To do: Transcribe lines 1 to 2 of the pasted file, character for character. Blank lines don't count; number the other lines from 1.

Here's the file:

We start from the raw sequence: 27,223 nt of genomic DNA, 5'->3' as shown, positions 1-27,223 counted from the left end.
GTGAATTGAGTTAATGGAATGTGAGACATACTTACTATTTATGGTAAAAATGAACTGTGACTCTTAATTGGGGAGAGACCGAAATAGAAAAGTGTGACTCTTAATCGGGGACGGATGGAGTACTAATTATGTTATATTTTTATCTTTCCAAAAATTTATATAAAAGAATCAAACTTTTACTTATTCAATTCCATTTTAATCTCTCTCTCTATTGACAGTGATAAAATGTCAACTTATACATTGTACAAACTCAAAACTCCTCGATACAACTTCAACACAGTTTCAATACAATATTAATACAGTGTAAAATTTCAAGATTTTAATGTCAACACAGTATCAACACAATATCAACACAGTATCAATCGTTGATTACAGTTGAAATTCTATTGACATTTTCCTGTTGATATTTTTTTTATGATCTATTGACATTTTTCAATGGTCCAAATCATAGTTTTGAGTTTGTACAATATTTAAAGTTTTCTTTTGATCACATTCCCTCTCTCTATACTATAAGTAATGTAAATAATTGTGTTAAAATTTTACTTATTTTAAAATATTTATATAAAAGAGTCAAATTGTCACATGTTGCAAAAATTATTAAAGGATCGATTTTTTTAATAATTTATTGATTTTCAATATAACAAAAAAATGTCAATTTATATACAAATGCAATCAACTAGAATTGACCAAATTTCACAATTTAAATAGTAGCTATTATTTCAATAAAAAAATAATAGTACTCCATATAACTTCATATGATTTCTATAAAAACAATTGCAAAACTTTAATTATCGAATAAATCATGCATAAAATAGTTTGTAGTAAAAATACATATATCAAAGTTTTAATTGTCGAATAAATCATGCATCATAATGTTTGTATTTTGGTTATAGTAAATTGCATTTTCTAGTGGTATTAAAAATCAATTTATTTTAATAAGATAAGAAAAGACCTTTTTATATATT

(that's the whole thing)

We start from the raw sequence: 27,223 nt of genomic DNA, 5'->3' as shown, positions 1-27,223 counted from the left end.
GTGAATTGAGTTAATGGAATGTGAGACATACTTACTATTTATGGTAAAAATGAACTGTGACTCTTAATTGGGGAGAGACCGAAATAGAAAAGTGTGACTCTTAATCGGGGACGGATGGAGTACTAATTATGTTATATTTTTATCTTTCCAAAAATTTATATAAAAGAATCAAACTTTTACTTATTCAATTCCATTTTAATCTCTCTCTCTATTGACAGTGATAAAATGTCAACTTATACATTGTACAAACTCAAAACTCCTCGATACAACTTCAACACAGTTTCAATACAATATTAATACAGTGTAAAATTTCAAGATTTTAATGTCAACACAGTATCAACACAATATCAACACAGTATCAATCGTTGATTACAGTTGAAATTCTATTGACATTTTCCTGTTGATATTTTTTTTATGATCTATTGACATTTTTCAATGGTCCAAATCATAGTTTTGAGTTTGTACAATATTTAAAGTTTTCTTTTGATCACATTCCCTCTCTCTATACTATAAGTAATGTAAATAATTGTGTTAAAATTTTACTTATTTTAAAATATTTATATAAAAGAGTCAAATTGTCACATGTTGCAAAAATTATTAAAGGATCGATTTTTTTAATAATTTATTGATTTTCAATATAACAAAAAAATGTCAATTTATATACAAATGCAATCAACTAGAATTGACCAAATTTCACAATTTAAATAGTAGCTATTATTTCAATAAAAAAATAATAGTACTCCATATAACTTCATATGATTTCTATAAAAACAATTGCAAAACTTTAATTATCGAATAAATCATGCATAAAATAGTTTGTAGTAAAAATACATATATCAAAGTTTTAATTGTCGAATAAATCATGCATCATAATGTTTGTATTTTGGTTATAGTAAATTGCATTTTCTAGTGGTATTAAAAATCAATTTATTTTAATAAGATAAGAAAAGACCTTTTTATATATT